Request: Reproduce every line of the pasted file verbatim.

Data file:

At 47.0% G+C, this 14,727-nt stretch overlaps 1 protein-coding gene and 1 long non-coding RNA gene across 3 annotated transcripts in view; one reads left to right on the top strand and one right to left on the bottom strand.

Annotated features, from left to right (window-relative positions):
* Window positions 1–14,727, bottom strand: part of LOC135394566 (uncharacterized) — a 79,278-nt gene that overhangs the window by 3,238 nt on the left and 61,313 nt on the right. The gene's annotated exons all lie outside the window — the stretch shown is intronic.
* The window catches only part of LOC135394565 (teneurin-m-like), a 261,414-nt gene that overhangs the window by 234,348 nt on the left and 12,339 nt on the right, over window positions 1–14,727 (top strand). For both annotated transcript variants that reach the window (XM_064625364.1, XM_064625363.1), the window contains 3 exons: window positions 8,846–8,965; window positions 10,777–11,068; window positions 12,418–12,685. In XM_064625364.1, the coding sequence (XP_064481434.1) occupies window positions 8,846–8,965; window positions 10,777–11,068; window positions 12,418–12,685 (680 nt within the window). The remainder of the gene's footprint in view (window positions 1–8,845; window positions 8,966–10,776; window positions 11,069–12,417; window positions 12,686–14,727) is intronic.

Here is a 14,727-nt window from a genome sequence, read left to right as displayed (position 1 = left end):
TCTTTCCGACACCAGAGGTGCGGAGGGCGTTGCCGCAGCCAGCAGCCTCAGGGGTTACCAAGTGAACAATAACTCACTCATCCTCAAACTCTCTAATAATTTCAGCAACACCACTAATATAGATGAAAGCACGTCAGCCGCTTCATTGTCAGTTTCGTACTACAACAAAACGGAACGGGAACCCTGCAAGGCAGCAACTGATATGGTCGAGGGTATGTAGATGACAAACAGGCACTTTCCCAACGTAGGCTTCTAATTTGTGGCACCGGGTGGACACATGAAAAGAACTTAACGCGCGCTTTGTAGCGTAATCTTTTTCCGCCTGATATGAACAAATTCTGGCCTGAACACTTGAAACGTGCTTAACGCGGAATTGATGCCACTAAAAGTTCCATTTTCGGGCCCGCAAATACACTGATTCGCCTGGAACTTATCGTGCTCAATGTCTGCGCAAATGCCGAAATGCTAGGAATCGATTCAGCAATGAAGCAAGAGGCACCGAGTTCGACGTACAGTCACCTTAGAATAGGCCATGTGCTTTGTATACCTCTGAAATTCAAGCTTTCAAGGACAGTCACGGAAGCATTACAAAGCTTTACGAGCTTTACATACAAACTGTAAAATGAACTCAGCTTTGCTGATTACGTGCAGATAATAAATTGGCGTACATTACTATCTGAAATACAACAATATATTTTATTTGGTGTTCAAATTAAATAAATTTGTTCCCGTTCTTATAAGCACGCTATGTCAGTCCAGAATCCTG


At 47.0% G+C, this 14,727-nt stretch overlaps 1 protein-coding gene and 1 long non-coding RNA gene across 3 annotated transcripts in view; one reads left to right on the top strand and one right to left on the bottom strand.

Annotated features, from left to right (window-relative positions):
* Window positions 1–14,727, bottom strand: part of LOC135394566 (uncharacterized) — a 79,278-nt gene that overhangs the window by 3,238 nt on the left and 61,313 nt on the right. The gene's annotated exons all lie outside the window — the stretch shown is intronic.
* The window catches only part of LOC135394565 (teneurin-m-like), a 261,414-nt gene that overhangs the window by 234,348 nt on the left and 12,339 nt on the right, over window positions 1–14,727 (top strand). For both annotated transcript variants that reach the window (XM_064625364.1, XM_064625363.1), the window contains 3 exons: window positions 8,846–8,965; window positions 10,777–11,068; window positions 12,418–12,685. In XM_064625364.1, the coding sequence (XP_064481434.1) occupies window positions 8,846–8,965; window positions 10,777–11,068; window positions 12,418–12,685 (680 nt within the window). The remainder of the gene's footprint in view (window positions 1–8,845; window positions 8,966–10,776; window positions 11,069–12,417; window positions 12,686–14,727) is intronic.

Here is a 14,727-nt window from a genome sequence, read left to right as displayed (position 1 = left end):
TCTTTCCGACACCAGAGGTGCGGAGGGCGTTGCCGCAGCCAGCAGCCTCAGGGGTTACCAAGTGAACAATAACTCACTCATCCTCAAACTCTCTAATAATTTCAGCAACACCACTAATATAGATGAAAGCACGTCAGCCGCTTCATTGTCAGTTTCGTACTACAACAAAACGGAACGGGAACCCTGCAAGGCAGCAACTGATATGGTCGAGGGTATGTAGATGACAAACAGGCACTTTCCCAACGTAGGCTTCTAATTTGTGGCACCGGGTGGACACATGAAAAGAACTTAACGCGCGCTTTGTAGCGTAATCTTTTTCCGCCTGATATGAACAAATTCTGGCCTGAACACTTGAAACGTGCTTAACGCGGAATTGATGCCACTAAAAGTTCCATTTTCGGGCCCGCAAATACACTGATTCGCCTGGAACTTATCGTGCTCAATGTCTGCGCAAATGCCGAAATGCTAGGAATCGATTCAGCAATGAAGCAAGAGGCACCGAGTTCGACGTACAGTCACCTTAGAATAGGCCATGTGCTTTGTATACCTCTGAAATTCAAGCTTTCAAGGACAGTCACGGAAGCATTACAAAGCTTTACGAGCTTTACATACAAACTGTAAAATGAACTCAGCTTTGCTGATTACGTGCAGATAATAAATTGGCGTACATTACTATCTGAAATACAACAATATATTTTATTTGGTGTTCAAATTAAATAAATTTGTTCCCGTTCTTATAAGCACGCTATGTCAGTCCAGAATCCTG